Charity urges private sector to support projects
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Hana Namrouqa

Amman- the Families Development Association (FDA) on Tuesday urged the private sector and public institutions to support its projects to empower women and children of poor families.

Located in Jabal Al-Qusour; one of Amman’s poorest areas, the FDA is a women’s nongovernmental organization that seeks to reduce poverty by providing consultancy and technical assistance on starting up small businesses.

“The lack of funding for projects and the need to secure permanent incomes for ongoing programmes and employees' salaries are the major challenges facing us,” FDA President Myassar Saadi said during the third meeting of the Jordanian Forum for Public-Private Partnership.

The association, which was established in 1999 with Her Majesty Queen Rania as honorary president, also aims to support orphans by establishing libraries, clubs, and playgrounds to keep them off the streets.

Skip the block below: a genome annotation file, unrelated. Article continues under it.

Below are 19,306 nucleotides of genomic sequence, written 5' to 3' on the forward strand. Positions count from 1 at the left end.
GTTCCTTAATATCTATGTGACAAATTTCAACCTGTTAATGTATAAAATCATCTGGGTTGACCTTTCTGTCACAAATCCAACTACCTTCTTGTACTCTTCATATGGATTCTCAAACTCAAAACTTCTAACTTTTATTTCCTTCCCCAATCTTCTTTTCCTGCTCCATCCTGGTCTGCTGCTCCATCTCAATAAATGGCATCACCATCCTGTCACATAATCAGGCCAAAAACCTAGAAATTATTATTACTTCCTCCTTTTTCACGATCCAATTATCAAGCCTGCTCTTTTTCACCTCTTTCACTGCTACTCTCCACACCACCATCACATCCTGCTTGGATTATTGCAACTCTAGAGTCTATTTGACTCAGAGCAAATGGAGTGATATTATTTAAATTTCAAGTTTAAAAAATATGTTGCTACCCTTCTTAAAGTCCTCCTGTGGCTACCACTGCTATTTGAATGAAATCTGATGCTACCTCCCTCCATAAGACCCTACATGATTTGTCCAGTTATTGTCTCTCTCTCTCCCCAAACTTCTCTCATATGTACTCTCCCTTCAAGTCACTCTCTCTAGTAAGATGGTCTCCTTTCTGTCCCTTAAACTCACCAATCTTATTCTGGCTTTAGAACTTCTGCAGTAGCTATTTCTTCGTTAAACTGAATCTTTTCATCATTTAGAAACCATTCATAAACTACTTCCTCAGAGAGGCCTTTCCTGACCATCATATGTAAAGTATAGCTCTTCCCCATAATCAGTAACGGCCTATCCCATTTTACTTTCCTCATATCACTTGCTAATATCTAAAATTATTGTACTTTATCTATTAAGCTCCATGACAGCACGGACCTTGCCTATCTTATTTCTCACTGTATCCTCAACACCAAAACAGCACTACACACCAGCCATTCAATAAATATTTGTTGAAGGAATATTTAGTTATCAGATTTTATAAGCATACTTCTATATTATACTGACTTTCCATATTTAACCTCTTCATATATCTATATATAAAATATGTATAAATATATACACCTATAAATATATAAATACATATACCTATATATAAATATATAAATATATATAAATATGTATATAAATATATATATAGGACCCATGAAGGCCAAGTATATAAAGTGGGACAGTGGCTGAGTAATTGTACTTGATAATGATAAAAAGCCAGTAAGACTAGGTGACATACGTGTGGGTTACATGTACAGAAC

Saadi expressed hope at the meeting with the private companies’ representatives and public institutions would help them secure the funding and support they need.

“We have approached several private companies previously, but none of them responded to our requests. Currently, the government is encouraging the cooperation between the private sector and NGOs and His Majesty King Abdullah also recently underlined the importance of cooperation between the two sectors to achieve sustainable development,” she said.

The forum holds monthly meetings to discuss potential cooperation between the private, public and NGO sectors.

Managed by Mahara development consultancy group, it also sees to pioneer initiatives and exchange information and expertise among its partners.

“We are the only development association working in the area around Wadi Al-Haddadeh, Al-Hussein Refugee camp, Safh Al Nuzha, Jabal Al Qusour and Northern Hashemi districts. These areas are home to a population of over 70,000,” said Saadi.

In a bid to improve women’s social and economic status in these areas, the association created the Izdehar project for domestic management and child welfare in 2000. Until 2005 some 120 women graduated from the project with 85% of them now employed at hotels, hospitals and nurseries, among other locations.